An Affordable Prefabbed Passive House Line Is Launched

It used to be that a green home was an expensive home. Call it a combination of higher material costs and the need for a little more know-how than the kind that goes into your average tract home — the upshot was that building green was out of reach for a lot of the peopleSlowly, though, that’s been changing, and one of the key factors in increasing the cost-effectiveness of green building has been prefabrication.

A number of different companies have been making a name for themselves with LEED-ready prefabs in recent years, including Blu Homes. Now Jetson Green reports that Bensonwood Homes of New Hampshire — a precision builder best known for high-end timber frame and panelized custom homes — has launched a line of high-performance prefab Unity Homes designed to Passive House standards, out of the box.

Varm, Unity house

image via Unity Homes

This new line of prefabs is based on Bensonwood’s original Unity House, a net-zero energy residence it constructed on the campus of Unity College in Maine that received LEED Platinum certification back in 2008.
The Unity line consists of four unique, flat-packed prefab homes, each of which are engineered to consume 50 to 75 percent less energy than standard new home. Impressively, these homes are made to go up nearly air-tight, and pass the rigorous demands of Passive House certification: triple-paned Loewen windows, high levels of cellulose insulation (R35 walls and R44 roof), buttoned-up building shells, energy recovery ventilators, air-source heat pumps and more. Add a solar power system, and you can kick your new Unity house up to net zero status.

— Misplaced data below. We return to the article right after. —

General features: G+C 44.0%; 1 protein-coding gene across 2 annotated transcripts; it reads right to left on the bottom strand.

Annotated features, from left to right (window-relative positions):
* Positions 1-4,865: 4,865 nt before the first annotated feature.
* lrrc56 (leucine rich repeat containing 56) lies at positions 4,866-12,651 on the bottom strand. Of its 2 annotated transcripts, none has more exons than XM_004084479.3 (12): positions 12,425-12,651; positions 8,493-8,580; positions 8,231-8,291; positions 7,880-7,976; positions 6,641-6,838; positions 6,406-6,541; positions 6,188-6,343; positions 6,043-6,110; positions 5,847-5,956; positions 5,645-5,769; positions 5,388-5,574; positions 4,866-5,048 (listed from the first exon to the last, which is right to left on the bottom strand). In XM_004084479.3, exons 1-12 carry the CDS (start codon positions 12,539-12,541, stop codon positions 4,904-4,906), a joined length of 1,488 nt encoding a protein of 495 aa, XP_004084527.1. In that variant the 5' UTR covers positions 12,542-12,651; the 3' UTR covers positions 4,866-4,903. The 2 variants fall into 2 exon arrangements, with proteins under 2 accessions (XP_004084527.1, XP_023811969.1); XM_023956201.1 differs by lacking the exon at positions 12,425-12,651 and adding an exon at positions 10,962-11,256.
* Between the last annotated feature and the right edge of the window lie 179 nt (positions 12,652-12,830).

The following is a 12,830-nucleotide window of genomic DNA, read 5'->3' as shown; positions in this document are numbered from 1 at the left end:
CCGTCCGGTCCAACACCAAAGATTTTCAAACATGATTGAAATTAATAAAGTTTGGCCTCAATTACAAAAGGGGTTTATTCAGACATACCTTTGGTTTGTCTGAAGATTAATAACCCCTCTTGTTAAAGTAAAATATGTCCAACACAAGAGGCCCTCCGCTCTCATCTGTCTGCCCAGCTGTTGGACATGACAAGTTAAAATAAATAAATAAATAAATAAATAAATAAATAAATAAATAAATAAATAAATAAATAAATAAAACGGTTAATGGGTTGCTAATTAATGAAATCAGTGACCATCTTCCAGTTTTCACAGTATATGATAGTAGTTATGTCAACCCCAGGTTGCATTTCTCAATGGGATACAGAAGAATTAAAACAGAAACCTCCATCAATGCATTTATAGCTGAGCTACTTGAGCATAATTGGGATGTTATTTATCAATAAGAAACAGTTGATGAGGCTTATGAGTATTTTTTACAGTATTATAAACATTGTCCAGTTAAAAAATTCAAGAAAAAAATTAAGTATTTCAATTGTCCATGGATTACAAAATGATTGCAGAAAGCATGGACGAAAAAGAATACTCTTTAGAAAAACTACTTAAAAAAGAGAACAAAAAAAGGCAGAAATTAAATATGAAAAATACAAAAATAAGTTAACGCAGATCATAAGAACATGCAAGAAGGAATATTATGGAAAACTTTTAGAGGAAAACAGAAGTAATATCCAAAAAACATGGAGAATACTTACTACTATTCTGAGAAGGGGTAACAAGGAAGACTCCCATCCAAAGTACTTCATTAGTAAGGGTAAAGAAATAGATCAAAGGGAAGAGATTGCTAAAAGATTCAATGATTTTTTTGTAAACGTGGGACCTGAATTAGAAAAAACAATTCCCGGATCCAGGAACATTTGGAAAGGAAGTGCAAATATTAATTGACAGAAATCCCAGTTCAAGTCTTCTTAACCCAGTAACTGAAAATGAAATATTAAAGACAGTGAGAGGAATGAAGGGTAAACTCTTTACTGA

Xylas, Unity home

image via Unity Homes

The Unity line consists of the Tradd, a Cape Cod-style residence (2,056 – 2,452 square feet); the Xyla, and “all-American” single-floor bungalow (1,113 – 1,591 square feet);  the Värm, a Swedish farmhouse-style residence (1,782 – 2,896 square feet); and the Zūm, a contemporary modern home (1,594 – 2,133-square-feet).  Prices for these homes range from just under $200,000 to $450,000 (not counting permits, taxes, site excavation, etc.) More information is available online.

Susan DeFreitas has covered all manner of green technology for EarthTechling since 2009. She is a graduate of Prescott College for the Liberal Arts and the Environment, and has a background in marketing green businesses. Her work on green living has been featured in Yes! Magazine, the Utne Reader and Natural Home.

1 Comment

  • Reply November 2, 2012

    Tedd Benson

    To be clear, Unity Homes are NOT intended to reach the Passive House certification levels of performance. Instead, they are optimized for very low energy loads at a less maximized level of performance. The stated Unity House claim is that these homes will achieve the Passive House airtightness standard of ACH .6@50Pa.

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